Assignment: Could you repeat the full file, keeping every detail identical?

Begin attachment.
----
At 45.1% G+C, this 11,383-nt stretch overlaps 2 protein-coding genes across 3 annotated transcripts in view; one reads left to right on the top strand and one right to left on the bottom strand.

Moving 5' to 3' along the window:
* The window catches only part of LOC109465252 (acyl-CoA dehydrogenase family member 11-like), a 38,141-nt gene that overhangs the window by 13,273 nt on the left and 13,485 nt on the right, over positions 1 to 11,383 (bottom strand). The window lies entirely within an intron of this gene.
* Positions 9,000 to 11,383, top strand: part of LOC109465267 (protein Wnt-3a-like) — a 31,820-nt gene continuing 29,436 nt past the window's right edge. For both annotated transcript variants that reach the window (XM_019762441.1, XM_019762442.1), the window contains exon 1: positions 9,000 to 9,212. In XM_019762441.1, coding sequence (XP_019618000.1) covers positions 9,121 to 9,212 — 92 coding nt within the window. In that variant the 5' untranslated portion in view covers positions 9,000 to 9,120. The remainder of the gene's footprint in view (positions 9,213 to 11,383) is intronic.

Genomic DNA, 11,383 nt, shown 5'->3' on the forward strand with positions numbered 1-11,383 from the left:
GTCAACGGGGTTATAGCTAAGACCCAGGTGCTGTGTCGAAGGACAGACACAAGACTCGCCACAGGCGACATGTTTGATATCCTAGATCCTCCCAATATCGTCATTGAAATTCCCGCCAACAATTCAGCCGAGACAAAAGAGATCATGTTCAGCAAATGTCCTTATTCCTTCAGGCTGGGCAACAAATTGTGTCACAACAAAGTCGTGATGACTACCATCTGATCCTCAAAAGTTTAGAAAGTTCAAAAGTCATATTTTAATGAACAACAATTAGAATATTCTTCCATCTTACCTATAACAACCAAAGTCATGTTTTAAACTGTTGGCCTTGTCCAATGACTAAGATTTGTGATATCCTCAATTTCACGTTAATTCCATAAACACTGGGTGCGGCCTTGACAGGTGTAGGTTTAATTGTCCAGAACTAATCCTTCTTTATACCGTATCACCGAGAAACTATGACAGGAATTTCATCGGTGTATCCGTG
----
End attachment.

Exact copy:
At 45.1% G+C, this 11,383-nt stretch overlaps 2 protein-coding genes across 3 annotated transcripts in view; one reads left to right on the top strand and one right to left on the bottom strand.

Moving 5' to 3' along the window:
* The window catches only part of LOC109465252 (acyl-CoA dehydrogenase family member 11-like), a 38,141-nt gene that overhangs the window by 13,273 nt on the left and 13,485 nt on the right, over positions 1 to 11,383 (bottom strand). The window lies entirely within an intron of this gene.
* Positions 9,000 to 11,383, top strand: part of LOC109465267 (protein Wnt-3a-like) — a 31,820-nt gene continuing 29,436 nt past the window's right edge. For both annotated transcript variants that reach the window (XM_019762441.1, XM_019762442.1), the window contains exon 1: positions 9,000 to 9,212. In XM_019762441.1, coding sequence (XP_019618000.1) covers positions 9,121 to 9,212 — 92 coding nt within the window. In that variant the 5' untranslated portion in view covers positions 9,000 to 9,120. The remainder of the gene's footprint in view (positions 9,213 to 11,383) is intronic.

Genomic DNA, 11,383 nt, shown 5'->3' on the forward strand with positions numbered 1-11,383 from the left:
GTCAACGGGGTTATAGCTAAGACCCAGGTGCTGTGTCGAAGGACAGACACAAGACTCGCCACAGGCGACATGTTTGATATCCTAGATCCTCCCAATATCGTCATTGAAATTCCCGCCAACAATTCAGCCGAGACAAAAGAGATCATGTTCAGCAAATGTCCTTATTCCTTCAGGCTGGGCAACAAATTGTGTCACAACAAAGTCGTGATGACTACCATCTGATCCTCAAAAGTTTAGAAAGTTCAAAAGTCATATTTTAATGAACAACAATTAGAATATTCTTCCATCTTACCTATAACAACCAAAGTCATGTTTTAAACTGTTGGCCTTGTCCAATGACTAAGATTTGTGATATCCTCAATTTCACGTTAATTCCATAAACACTGGGTGCGGCCTTGACAGGTGTAGGTTTAATTGTCCAGAACTAATCCTTCTTTATACCGTATCACCGAGAAACTATGACAGGAATTTCATCGGTGTATCCGTG